New Natural Suffering from Dry Hair After Big Chop

03/15/2013 | By | More

Question:

I big chopped four months ago, but my hair appears so dry. My routine is that I switch up on shampoos at each weekly wash. One week I may use Garnier Triple Nutrition shampoo & conditioner, and the next week I will use Creme of Nature Argan oil shampoo & conditioner. I co-wash/prepoo with conditioner 1-2xs a week using Neutrogena Triple Moisture Deep conditioner and Shea Moisture Restorative Conditioner as a leave-in. I have type 4b/4c hair. I also am lost at trying to figure out a style for the spring/summer months. Please, please help!

Answer:

Wow, you have a lot going on as most new naturals do while they try to find their way. I know it can feel like a daunting task as you try this product and that product, hoping that this one will be the one that makes your hair do what you want it to do. I’m smiling because this is a part of the journey girlfriend, a road we’ve ALL been on.11014857_s

The first thing that caught my eye was the fact that you use Shea Moisture. Now the product line is great for many women’s hair, and they love it. But what works for one person won’t always work for another. And since you are complaining about dryness, my bet is that you need to ditch the Shea Moisture leave in and opt for something more natural with no protein in it.

Secondly, some time last year Garnier changed the formula of their conditioner (not sure about the shampoo), to include amodimethicone which is a silicone used in products to make the hair easier to comb. One study I read said that this silicone is not known to coat the hair with repeated use, but I’m doubtful that would be flatly true in every case for every head of hair and every municipal water system. Again, some people are okay with using ‘cones in their hair, but others experience breakage and dryness like you are. I’d err on the side of caution and ditch the Garnier products immediately in the event you are a person that is very sensitive to silicones. The Creme of Nature is probably all right.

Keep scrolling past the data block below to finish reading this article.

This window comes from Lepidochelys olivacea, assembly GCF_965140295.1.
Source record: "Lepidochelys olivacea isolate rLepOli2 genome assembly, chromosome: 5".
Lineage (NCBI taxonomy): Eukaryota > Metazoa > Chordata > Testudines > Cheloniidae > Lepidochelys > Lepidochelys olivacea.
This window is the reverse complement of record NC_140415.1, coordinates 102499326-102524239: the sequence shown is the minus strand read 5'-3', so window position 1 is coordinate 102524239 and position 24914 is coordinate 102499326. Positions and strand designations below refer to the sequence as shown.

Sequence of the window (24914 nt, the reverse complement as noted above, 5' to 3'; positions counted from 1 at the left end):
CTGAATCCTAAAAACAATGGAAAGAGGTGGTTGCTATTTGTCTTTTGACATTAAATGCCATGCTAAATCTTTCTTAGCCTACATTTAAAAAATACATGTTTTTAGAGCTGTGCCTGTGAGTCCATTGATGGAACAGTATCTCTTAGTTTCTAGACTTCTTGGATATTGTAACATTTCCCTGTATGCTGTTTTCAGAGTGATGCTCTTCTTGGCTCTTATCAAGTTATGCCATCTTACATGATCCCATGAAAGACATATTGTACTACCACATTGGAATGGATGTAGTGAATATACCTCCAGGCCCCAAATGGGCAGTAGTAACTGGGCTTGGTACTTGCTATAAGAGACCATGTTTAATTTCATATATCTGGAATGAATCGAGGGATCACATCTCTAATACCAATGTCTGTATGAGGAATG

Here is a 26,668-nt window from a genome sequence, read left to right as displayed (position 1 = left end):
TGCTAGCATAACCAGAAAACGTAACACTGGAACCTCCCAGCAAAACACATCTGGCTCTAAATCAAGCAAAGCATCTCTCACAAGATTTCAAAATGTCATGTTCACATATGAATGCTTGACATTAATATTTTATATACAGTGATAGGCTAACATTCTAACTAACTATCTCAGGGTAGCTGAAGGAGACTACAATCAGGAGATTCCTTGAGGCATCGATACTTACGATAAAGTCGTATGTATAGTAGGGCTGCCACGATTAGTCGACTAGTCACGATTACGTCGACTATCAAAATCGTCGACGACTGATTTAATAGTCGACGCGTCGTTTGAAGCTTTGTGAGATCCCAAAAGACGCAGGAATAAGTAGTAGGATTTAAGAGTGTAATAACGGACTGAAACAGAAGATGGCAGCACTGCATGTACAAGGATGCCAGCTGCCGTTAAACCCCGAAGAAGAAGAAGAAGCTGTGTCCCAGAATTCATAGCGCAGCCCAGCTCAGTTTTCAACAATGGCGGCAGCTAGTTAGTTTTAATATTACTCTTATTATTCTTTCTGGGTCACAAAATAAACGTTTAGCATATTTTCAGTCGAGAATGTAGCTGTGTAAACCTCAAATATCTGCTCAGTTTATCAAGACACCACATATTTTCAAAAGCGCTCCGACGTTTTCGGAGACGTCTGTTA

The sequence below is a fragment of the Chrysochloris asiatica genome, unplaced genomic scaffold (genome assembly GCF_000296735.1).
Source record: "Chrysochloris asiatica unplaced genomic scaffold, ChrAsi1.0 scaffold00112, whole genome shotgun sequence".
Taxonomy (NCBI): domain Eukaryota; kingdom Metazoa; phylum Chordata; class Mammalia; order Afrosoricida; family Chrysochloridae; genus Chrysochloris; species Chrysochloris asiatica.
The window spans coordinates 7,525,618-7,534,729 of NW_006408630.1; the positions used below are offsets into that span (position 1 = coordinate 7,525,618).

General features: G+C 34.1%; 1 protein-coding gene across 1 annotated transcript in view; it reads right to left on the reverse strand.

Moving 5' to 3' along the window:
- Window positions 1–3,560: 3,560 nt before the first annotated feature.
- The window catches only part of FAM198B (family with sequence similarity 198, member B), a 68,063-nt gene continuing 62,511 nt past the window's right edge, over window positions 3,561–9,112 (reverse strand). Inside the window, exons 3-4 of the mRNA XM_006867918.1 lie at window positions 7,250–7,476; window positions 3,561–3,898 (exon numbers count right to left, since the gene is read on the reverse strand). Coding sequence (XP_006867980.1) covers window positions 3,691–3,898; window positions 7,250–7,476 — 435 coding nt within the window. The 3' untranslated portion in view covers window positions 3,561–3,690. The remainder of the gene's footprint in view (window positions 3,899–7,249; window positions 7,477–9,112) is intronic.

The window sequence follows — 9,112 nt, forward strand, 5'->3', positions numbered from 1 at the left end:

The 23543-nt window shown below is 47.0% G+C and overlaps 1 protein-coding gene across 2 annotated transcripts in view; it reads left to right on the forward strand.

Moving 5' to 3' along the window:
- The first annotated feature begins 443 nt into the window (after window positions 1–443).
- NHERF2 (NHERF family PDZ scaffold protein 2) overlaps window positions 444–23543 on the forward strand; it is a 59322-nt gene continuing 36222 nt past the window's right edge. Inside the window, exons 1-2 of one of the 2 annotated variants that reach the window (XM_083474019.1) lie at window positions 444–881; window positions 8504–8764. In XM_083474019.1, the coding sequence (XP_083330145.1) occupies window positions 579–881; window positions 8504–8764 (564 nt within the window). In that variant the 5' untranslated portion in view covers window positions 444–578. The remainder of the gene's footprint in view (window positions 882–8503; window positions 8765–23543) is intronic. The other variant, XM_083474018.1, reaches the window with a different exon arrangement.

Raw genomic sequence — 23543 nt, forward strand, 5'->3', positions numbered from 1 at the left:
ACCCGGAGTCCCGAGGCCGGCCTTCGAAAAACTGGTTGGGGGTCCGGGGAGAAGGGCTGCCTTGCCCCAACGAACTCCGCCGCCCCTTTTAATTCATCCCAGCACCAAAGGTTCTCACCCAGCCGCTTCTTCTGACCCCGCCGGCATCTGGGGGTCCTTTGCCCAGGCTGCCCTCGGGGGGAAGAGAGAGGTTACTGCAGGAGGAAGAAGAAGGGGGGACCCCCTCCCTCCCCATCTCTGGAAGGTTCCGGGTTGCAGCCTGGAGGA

Thirdly, I am not sure why people think they need to co-wash their hair. Who does so much that their hair gets THAT dirty and needs to be washed 3-4x per week? I could see rinsing sweat out with water if you are at the gym a lot. But since you are already experiencing dry hair and breakage the last thing you need is to keep handling your hair while it is wet. Your hair needs to be handled gently and given lots of TLC.

And lastly, since you’ve been using all those different conditioners on your hair for months, my guess is that your hair is coated with product build-up and all that gook needs to be removed so that your hair has an opportunity to absorb the conditioner, moisturizers and nutritious oils that you’ll be applying to your hair from here on out.

So this is what I am going to suggest for you to try.

1. Do a pre-poo on your dry hair with olive oil or coconut oil, not conditioner. You need to get penetrating oil into your hair and on it to protect the strands from water. Apply a generous amount of oil to your hair, cover it with a plastic shower cap, and leave it on for 4-5 hours or overnight.